By Jamie Coulson and Jeff Batt | email@example.com
Pass by a Sunshine Bus Co. stop in St. Johns County and chances are you’ll see someone waiting for a ride.
And it’s no wonder.
Ridership is on pace to set an all-time record, the latest statistics show.
It doesn’t matter whether gas prices are low or high – ridership has climbed steadily upward every year since 2006.
Riders say they’re grateful for Sunshine Bus Co.
“When my van broke down a few months ago, I took the Sunshine bus and it was so convenient,” said Rosie Redmond, a St. Johns County resident and occasional rider of the bus. “I also love that it costs only 50 cents for seniors.”
When asked why some people take the bus rather than use their own car, she replied, “Cars are way to expensive to upkeep nowadays.”
Sunshine Bus Co. officials say that 277,316 people rode their buses last year. That was higher than any other year in the company’s history and ridership is on pace to break that record this year.
Even now, during the first two months of 2016 when gas prices hit historic lows, ridership continued to increase, said George Hesson, manager of the Sunshine Bus Company, based in St. Augustine.
“There was some fluctuation in ridership in the early years while we obtained more vehicles and expanded and/or changed routes,” he said. “ From 2006 on we have seen steady growth in ridership.”
The company says 46,456 people rode their buses in January and February, 2,772 more riders than the same period in 2015.
“The Sunshine Bus Company serves people without other means of transportation, for one reason or another, or those who are conscious of the environment and those who find it fits their lifestyle,” said Hesson.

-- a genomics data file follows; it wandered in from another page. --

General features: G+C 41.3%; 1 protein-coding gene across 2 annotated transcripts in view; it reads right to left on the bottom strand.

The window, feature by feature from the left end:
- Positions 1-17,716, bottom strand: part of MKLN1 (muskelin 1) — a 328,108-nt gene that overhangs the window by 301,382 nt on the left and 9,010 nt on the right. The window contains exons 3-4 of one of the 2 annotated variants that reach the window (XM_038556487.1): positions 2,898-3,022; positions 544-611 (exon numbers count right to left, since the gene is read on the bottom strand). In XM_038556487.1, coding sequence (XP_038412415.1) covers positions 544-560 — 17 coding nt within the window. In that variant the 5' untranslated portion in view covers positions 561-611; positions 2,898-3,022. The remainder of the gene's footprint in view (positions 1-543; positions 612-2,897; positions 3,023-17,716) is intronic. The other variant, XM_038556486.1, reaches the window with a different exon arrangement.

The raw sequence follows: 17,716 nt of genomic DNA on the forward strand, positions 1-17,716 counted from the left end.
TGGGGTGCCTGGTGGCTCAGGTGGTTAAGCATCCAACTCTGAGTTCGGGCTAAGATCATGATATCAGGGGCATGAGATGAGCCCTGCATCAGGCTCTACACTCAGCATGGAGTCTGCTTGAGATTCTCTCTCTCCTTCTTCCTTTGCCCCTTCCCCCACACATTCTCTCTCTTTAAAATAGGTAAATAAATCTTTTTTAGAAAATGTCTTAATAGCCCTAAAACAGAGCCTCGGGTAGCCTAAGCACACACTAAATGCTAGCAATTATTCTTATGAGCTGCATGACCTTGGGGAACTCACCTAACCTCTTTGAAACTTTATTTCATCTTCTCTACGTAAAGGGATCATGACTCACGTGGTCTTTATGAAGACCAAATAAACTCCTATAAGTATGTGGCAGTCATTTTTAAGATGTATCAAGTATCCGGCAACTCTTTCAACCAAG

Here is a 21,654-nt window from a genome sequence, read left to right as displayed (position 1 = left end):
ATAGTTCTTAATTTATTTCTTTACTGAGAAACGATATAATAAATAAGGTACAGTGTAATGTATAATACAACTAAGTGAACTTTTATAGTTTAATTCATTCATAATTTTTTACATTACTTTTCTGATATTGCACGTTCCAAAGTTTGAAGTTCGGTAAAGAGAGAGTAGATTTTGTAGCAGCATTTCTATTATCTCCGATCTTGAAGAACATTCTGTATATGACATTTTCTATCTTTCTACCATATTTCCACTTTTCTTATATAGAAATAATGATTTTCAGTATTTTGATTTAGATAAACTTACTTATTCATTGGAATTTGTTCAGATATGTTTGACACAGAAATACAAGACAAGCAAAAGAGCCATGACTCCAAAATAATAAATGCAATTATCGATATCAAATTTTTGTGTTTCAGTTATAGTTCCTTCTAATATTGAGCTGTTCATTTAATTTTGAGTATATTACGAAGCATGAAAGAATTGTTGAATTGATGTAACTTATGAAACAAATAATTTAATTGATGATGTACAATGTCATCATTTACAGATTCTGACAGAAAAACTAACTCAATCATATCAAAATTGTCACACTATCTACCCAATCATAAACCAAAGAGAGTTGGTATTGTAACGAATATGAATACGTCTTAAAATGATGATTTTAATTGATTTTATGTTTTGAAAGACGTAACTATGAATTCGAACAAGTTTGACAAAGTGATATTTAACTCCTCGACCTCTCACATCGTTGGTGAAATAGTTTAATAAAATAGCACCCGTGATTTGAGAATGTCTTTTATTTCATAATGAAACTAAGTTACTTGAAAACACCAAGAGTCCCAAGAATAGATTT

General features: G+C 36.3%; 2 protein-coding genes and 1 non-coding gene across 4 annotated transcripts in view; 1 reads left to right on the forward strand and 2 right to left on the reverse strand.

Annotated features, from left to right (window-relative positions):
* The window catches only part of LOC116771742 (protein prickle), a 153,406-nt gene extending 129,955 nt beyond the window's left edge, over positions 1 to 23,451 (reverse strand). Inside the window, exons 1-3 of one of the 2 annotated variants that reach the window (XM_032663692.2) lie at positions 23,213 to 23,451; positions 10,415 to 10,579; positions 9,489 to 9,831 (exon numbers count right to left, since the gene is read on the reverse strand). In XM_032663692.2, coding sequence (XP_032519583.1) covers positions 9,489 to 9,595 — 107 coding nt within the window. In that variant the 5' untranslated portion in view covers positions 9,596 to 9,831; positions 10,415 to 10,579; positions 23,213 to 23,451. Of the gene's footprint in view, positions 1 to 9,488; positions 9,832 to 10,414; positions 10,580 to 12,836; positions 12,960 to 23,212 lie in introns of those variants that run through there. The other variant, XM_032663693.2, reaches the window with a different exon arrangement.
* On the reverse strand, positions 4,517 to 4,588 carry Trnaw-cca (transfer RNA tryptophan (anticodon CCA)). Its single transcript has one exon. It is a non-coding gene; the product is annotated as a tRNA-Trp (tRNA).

“The reality is, there are many more reasons why people use public transportation than just high gas prices,” said Allison Roberts, an associate professor of economics and the head of the Department of Business Administration at Flagler College. “In fact, the cross-price elasticity of gas prices to bus ridership is probably very low, meaning not much of a change in bus use when gas prices fluctuate.”
In 2013, Americans took 10.7 billion trips on public transportation the highest amount of rides in 57 years, according to publictransportation.org. Nearly 400,000 people work in public transportation, a $58 billion industry.
The Sunshine Bus Co. is the main source of public transportation in St. Augustine. The Sunshine Bus makes frequent stops throughout historic downtown and even ventures into the outskirts of Jacksonville.
The service started as a source of transportation for low income or disabled riders, but today people from all walks of life use the buses.
Even if gas prices rise, the company vows to keep the buses running.
“Since the Sunshine Bus system is based on routes and schedules, we must maintain a predictable level of service,” Hesson said. “If we experience extreme volatility in gas prices over time, that will affect the planning and budgeting process,” said Hesson.
Some Flagler College students use the Sunshine Bus to get around town or leave on weekends.
Alexa Epitropoulos, who studied journalism at Flagler College, once rode the bus 40 miles to a job interview near Jacksonville.
It was a laborious process, but she says the experience was eye-opening, driving home the need for public transportation.
“Public transportation is critical, particularly for low-income individuals or even people who don’t have the resources necessary to buy a car,” said Epitropoulos, a reporter at the Jacksonville Business Journal.